From Library Journal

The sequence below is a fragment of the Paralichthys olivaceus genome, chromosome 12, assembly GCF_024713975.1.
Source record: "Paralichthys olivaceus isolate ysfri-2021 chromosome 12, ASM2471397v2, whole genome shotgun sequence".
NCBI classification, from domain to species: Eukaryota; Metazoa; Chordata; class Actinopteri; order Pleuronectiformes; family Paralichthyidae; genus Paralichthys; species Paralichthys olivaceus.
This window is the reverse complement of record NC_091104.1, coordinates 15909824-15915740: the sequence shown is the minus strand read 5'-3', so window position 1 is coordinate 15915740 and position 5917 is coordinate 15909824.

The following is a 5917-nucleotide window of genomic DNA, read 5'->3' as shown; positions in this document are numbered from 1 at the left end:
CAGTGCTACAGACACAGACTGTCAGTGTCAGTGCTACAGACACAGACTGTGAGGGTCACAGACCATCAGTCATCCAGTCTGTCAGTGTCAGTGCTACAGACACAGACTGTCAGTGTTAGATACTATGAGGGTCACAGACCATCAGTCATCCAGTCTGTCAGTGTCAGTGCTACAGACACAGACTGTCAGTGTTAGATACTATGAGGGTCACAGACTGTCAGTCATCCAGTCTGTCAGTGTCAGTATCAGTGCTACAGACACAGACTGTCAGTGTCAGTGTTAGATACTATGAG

In his 1995 Nobel lecture, Heaney speaks earnestly about the role of poetry in everyday life?it must be "not only a surprising variation played upon the world, but a retuning of the world itself"?an instrument of shock by which the perception of reality is set right, or at least set anew. Certainly Heaney's own poetry aspires to this goal, assisted by the cobblestone physicality of Irish speech ("And the train tore past with the stoker yelling/ Like a balked king from his iron chariot") and the tragic, almost surreal political climate of Northern Ireland. His latest collection draws on the past-personal, historical, mythic?to articulate an innocence recollected in bitter knowledge, prefigurings of a present discerned only in hindsight. Vivid sounds and smells of childhood compete with acrid reminders of yesterday's truck bombing ("Two Lorries") or drive-by assassination ("Keeping Going"). Nothing?not even memory?Heaney implies, is truly safe, and there is "No such thing/ as innocent/ bystanding"; nevertheless, he strives to create the balance that poetry makes possible, defined in his Nobel lecture as touching "the base of our sympathetic nature while taking in at the same time the unsympathetic reality of the world to which that nature is constantly exposed." The reader's challenge is not to be carried helplessly forward by random events but to take sides, to risk the exposure?of conscience, of values?that Heaney risks as poet and to bear the best of what's discovered there into a refigured world. Both books are recommended for most poetry collections.?Fred Muratori, Cornell Univ. Lib., Ithaca, N.Y.
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